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J Infect Dis. 2000 Apr;181(4):1289-97. Epub 2000 Apr 13.

Clarithromycin or rifabutin alone or in combination for primary prophylaxis of Mycobacterium avium complex disease in patients with AIDS: A randomized, double-blind, placebo-controlled trial. The AIDS Clinical Trials Group 196/Terry Beirn Community Programs for Clinical Research on AIDS 009 Protocol Team.

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Rush Medical College/Rush-Presbyterian-St. Luke's Medical Center, Chicago, IL, USA.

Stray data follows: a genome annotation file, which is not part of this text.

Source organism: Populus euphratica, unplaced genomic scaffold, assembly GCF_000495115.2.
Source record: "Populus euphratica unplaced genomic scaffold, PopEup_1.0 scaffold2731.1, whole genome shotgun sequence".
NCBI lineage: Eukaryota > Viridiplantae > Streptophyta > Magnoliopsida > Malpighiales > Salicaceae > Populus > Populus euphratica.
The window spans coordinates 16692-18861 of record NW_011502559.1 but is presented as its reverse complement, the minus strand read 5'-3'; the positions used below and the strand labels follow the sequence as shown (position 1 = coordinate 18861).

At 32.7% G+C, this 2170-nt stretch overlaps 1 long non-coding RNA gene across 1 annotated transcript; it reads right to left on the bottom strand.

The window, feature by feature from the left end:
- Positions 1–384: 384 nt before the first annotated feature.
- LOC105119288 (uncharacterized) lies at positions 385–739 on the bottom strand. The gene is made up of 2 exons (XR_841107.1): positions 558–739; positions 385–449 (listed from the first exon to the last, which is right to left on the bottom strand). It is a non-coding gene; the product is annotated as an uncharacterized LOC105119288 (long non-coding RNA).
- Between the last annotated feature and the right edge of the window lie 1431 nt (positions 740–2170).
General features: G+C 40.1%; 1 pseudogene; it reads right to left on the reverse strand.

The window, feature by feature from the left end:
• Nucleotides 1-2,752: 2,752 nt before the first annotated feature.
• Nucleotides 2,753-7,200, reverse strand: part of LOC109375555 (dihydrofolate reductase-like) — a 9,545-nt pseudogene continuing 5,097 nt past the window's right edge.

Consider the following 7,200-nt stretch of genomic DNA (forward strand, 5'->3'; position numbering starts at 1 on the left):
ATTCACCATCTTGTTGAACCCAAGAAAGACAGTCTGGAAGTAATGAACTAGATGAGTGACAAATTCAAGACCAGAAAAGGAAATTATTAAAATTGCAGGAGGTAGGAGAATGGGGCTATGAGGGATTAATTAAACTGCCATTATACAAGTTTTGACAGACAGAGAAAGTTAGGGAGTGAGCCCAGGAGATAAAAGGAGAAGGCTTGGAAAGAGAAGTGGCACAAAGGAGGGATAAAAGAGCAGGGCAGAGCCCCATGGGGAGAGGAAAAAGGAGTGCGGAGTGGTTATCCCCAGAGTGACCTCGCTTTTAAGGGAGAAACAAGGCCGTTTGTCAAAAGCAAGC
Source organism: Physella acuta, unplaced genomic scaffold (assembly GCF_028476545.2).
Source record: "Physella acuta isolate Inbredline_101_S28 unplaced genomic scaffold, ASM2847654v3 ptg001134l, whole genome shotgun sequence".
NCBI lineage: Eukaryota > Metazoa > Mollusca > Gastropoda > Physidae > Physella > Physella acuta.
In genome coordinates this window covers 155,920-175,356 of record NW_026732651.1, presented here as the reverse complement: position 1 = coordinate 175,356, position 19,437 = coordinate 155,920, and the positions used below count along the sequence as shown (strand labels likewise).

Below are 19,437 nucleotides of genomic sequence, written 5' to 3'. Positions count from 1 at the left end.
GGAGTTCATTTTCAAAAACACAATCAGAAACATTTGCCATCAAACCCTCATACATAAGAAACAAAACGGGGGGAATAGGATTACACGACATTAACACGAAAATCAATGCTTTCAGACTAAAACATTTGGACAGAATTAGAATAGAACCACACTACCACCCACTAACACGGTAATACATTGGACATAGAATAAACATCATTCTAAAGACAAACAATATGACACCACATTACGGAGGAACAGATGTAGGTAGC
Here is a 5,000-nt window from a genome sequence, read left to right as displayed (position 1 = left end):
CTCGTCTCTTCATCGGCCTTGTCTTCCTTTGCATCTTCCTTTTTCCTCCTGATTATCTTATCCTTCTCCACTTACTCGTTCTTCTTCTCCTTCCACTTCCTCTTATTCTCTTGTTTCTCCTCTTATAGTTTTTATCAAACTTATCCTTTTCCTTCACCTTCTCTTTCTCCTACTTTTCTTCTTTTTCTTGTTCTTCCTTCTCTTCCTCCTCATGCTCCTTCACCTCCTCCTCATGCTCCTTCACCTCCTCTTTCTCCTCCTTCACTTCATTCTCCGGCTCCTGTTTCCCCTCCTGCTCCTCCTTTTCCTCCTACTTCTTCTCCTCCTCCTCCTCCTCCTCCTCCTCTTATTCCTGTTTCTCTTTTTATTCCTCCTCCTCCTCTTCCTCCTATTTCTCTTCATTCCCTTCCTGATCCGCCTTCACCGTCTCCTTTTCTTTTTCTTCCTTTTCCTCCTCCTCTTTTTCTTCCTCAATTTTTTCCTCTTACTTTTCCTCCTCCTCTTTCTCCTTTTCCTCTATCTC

The efficacy and safety of clarithromycin and rifabutin alone and in combination for prevention of Mycobacterium avium complex (MAC) disease were compared in 1178 patients with AIDS who had < or =100 CD4 T cells/microL in a randomized, double-blind, placebo-controlled trial. MAC disease occurred in 9%, 15%, and 7% of those randomized to clarithromycin or rifabutin alone or in combination, respectively; time-adjusted event rates per 100 patient-years (95% confidence interval [CI]) were 6.3 (4.2-8.3), 10.5 (7.8-13.2), and 4. 7 (2.9-6.5). Risk of MAC disease was reduced by 44% with clarithromycin (risk ratio [RR], 0.56; 95% CI, 0.37-0.84; P=.005) and by 57% with combination therapy (RR, 0.43; 95% CI, 0.27-0.69; P=. 0003), versus rifabutin. Combination therapy was not more effective than clarithromycin (RR, 0.79; 95% CI, 0.48-1.31; P=.36). Of those in whom clarithromycin or combination therapy failed, 29% and 27% of MAC isolates, respectively, were resistant to clarithromycin. There were no survival differences. Clarithromycin and combination therapy were more effective than rifabutin for prevention of MAC disease, but combination therapy was associated with more adverse effects (31%; P<.001).

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